Why Yes, There are Books Out There That Aren’t About Rich White Dudes

Sometimes I forget I don’t live in a safe, feminist-thinking, people loving bubble.

I mean, at home, we have two mostly non-verbal kiddos. It’s a love-fest of speech coaching, playing in the hose, and sneaking words in on the stair case when the kiddos aren’t looking. My husband is the wokest straight white dude I know. He’s pretty fantastic actually.

I work at a bar/restaurant where they ask for preferred pronoun on the application.

And I choose not to engage with bullshit online trolls, because I ain’t got time for that shit. I have novels to write, damn it.

But last night. Oh, last night, sexism smacked me right in the face.

It was about 11pm. I’d just gotten off work and was at the bar paying for the cajun tots I was bringing home for Brock. (Midnight cajun tots is where it’s at, yo.) Sitting next to the bar register is this older white guy by himself. I pretty much ignore him. I’m off the clock, but still wearing my work shirt, so I’m transitioning out of customer service mode.

The bartender asks me when my book is coming out. I cheerily tell him it came out last week, and his (appropriate) response is to say, “Well, I better get on the Amazon then.”

The guy sitting at the bar turns to me and says, “Oh, are you an authoress?”

First off, I give him the benefit of the doubt, dude might be trying to cutesy, but I still have to grind my teeth at the word “authoress.”

I answer that, yes, I write novels.  When asked, I specify that they are romance novels.

Now, I am not ashamed in the slightest about the kind of stories I write. In fact, I am damn proud of them. That shit is hard to do, but I show up everyday and get the words down and do the revisions and do the promotions. I am making a career for myself, and I don’t give a crap if people think it’s useless.

At the same time, I know when people aren’t going to appreciate the work I do. I already knew this guy was going to brush my books off as unimportant, but when the next words out of his mouth were, “Are they tawdry books for bored housewives?”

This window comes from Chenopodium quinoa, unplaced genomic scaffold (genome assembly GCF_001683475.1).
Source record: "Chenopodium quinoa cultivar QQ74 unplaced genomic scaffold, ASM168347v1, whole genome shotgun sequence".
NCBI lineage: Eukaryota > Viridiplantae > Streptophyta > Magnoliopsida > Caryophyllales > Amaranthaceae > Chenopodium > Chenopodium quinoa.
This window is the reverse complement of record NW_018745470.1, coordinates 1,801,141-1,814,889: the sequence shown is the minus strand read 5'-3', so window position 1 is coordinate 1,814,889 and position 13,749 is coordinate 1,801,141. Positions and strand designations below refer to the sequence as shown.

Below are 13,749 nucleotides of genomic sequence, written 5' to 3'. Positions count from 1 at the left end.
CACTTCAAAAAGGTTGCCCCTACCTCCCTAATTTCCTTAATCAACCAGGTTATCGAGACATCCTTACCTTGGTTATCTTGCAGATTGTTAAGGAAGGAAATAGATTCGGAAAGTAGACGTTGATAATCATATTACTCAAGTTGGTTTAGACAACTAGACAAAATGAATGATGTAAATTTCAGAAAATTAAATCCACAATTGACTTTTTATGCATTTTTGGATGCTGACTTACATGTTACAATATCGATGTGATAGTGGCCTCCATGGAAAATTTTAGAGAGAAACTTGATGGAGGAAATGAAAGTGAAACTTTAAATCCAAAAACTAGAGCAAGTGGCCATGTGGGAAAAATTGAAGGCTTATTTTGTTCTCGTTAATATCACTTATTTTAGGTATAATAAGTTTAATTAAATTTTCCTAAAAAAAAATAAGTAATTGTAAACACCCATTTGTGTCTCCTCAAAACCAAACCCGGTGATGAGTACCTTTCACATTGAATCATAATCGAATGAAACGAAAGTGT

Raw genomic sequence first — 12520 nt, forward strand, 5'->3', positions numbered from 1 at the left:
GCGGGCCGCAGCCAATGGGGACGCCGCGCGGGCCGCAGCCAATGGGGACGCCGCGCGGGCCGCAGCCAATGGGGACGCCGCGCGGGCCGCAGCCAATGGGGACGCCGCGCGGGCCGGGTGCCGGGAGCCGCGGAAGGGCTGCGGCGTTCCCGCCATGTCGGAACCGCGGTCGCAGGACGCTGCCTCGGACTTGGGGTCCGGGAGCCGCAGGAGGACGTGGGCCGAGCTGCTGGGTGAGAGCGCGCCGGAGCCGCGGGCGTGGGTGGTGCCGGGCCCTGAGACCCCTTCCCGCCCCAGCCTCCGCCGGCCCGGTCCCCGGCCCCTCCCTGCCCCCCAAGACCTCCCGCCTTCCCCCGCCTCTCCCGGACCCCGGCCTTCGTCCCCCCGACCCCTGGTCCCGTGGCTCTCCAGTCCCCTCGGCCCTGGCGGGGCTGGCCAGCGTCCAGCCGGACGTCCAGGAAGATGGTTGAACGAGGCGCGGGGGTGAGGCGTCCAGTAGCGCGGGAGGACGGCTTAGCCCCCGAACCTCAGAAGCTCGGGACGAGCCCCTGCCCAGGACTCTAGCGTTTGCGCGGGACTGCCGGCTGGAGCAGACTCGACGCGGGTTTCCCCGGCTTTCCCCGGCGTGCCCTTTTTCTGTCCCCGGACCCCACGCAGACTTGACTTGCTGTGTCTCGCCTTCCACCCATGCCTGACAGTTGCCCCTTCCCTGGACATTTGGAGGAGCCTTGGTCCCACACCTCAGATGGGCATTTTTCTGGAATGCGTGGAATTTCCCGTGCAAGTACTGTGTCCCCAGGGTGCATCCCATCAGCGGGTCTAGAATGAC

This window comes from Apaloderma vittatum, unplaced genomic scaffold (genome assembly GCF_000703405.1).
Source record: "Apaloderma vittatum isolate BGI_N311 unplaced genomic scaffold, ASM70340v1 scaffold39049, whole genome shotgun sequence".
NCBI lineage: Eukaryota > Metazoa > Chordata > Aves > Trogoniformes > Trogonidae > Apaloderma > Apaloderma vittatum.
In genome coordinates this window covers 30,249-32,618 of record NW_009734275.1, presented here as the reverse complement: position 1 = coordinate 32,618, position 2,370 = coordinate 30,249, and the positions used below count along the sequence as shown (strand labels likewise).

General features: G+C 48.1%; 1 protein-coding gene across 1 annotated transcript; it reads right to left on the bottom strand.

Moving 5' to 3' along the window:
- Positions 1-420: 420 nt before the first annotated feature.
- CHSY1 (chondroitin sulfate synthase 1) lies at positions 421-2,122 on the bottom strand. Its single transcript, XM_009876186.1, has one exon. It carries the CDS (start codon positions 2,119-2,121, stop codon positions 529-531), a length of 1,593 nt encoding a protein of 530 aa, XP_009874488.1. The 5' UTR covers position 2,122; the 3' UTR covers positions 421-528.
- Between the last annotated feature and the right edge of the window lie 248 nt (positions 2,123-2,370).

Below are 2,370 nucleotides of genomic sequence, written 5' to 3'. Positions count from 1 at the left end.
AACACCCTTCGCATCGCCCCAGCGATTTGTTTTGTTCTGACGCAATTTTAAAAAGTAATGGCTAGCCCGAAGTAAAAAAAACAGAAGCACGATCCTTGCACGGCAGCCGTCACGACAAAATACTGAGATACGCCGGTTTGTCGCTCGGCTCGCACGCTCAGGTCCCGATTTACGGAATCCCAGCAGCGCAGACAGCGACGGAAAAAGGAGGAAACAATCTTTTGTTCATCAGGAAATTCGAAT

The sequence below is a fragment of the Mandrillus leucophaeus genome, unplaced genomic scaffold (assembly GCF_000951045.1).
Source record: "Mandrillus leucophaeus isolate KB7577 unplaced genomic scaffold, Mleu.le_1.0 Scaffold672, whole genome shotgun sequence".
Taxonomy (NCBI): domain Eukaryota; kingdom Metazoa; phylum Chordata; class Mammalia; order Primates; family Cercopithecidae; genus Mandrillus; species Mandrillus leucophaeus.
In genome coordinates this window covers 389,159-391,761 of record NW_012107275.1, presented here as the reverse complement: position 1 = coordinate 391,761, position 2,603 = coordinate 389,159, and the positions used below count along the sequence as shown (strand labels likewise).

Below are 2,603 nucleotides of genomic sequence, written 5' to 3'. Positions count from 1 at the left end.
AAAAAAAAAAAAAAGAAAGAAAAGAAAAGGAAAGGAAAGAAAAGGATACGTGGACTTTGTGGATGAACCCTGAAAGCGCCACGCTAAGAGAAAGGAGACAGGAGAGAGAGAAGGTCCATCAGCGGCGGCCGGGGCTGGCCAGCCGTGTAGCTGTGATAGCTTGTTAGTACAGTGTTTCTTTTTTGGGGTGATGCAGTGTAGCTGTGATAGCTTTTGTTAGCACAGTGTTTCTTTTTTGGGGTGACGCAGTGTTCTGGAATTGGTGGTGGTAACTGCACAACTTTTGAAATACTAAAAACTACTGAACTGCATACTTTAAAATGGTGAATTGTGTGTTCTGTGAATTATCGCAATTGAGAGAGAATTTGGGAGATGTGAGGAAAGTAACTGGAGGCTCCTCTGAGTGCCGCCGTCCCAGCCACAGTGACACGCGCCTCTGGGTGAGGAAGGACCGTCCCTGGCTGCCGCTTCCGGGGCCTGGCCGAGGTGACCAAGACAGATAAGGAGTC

I almost kicked him in the shins.

But, since I was still mostly in work mode, I kept my tone of voice kind of light, almost teasing, and said, “I wouldn’t call them tawdry. There’s a bit of tawdriness, but they almost straddle the line between romance and women’s fiction.”

Now, before we proceed. I would like to say that there is absolutely nothing tawdry about my books. Is there sex? Absolutely. But it’s never gratuitous. Sex always helps advance the story in some way, but I wasn’t going to defend my work, and they people who read it to someone who clearly doesn’t give a damn about any of us. And The Other Lane does butt up on women’s fiction is places, but it is still first and foremost a romance novel. Could I have made it literary? Absolutely. Did I want to? No. The rest of my books are more romancy, because that what I have the most fun writing. Sue me for doing fun things that bring me fulfillment.

Then, dude dropped to a whole new level of scumbaggery.

He said, “Huh, women’s fiction. I didn’t know that was a genre that existed.”

I’m pretty sure my head exploded. I know I said something after that, but I have no clue what it was. I’m assuming it wasn’t the “fuck you” that was echoing through my head, because the guy left me alone after. I finished up my transaction and escaped, because I like my job, and telling a customer to fuck off while still in uniform sounds like a good way to lose it, but I’m still spitting mad about it this morning.